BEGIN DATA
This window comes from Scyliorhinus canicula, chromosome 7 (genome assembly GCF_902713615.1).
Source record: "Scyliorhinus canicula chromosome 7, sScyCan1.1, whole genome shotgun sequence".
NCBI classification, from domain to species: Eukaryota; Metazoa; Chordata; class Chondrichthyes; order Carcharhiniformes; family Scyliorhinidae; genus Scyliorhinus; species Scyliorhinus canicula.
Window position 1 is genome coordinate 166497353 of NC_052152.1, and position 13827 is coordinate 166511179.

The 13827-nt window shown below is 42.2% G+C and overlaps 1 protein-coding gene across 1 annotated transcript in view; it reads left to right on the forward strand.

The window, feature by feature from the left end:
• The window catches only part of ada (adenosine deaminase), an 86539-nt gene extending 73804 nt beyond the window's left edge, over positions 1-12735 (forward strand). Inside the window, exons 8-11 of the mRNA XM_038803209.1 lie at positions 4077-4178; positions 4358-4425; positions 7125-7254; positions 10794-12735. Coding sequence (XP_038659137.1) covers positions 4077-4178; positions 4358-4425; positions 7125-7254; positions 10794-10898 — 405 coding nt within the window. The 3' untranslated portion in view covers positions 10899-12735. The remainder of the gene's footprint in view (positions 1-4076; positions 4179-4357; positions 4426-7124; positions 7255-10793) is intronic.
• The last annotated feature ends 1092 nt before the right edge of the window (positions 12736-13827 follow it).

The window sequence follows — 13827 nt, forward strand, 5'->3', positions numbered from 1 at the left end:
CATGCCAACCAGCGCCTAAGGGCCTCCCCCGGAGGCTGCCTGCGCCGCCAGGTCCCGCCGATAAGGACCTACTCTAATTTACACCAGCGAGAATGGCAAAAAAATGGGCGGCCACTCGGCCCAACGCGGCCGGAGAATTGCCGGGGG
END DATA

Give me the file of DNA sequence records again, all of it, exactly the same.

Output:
This window comes from Scyliorhinus canicula, chromosome 7 (genome assembly GCF_902713615.1).
Source record: "Scyliorhinus canicula chromosome 7, sScyCan1.1, whole genome shotgun sequence".
NCBI classification, from domain to species: Eukaryota; Metazoa; Chordata; class Chondrichthyes; order Carcharhiniformes; family Scyliorhinidae; genus Scyliorhinus; species Scyliorhinus canicula.
Window position 1 is genome coordinate 166497353 of NC_052152.1, and position 13827 is coordinate 166511179.

The 13827-nt window shown below is 42.2% G+C and overlaps 1 protein-coding gene across 1 annotated transcript in view; it reads left to right on the forward strand.

The window, feature by feature from the left end:
• The window catches only part of ada (adenosine deaminase), an 86539-nt gene extending 73804 nt beyond the window's left edge, over positions 1-12735 (forward strand). Inside the window, exons 8-11 of the mRNA XM_038803209.1 lie at positions 4077-4178; positions 4358-4425; positions 7125-7254; positions 10794-12735. Coding sequence (XP_038659137.1) covers positions 4077-4178; positions 4358-4425; positions 7125-7254; positions 10794-10898 — 405 coding nt within the window. The 3' untranslated portion in view covers positions 10899-12735. The remainder of the gene's footprint in view (positions 1-4076; positions 4179-4357; positions 4426-7124; positions 7255-10793) is intronic.
• The last annotated feature ends 1092 nt before the right edge of the window (positions 12736-13827 follow it).

The window sequence follows — 13827 nt, forward strand, 5'->3', positions numbered from 1 at the left end:
CATGCCAACCAGCGCCTAAGGGCCTCCCCCGGAGGCTGCCTGCGCCGCCAGGTCCCGCCGATAAGGACCTACTCTAATTTACACCAGCGAGAATGGCAAAAAAATGGGCGGCCACTCGGCCCAACGCGGCCGGAGAATTGCCGGGGG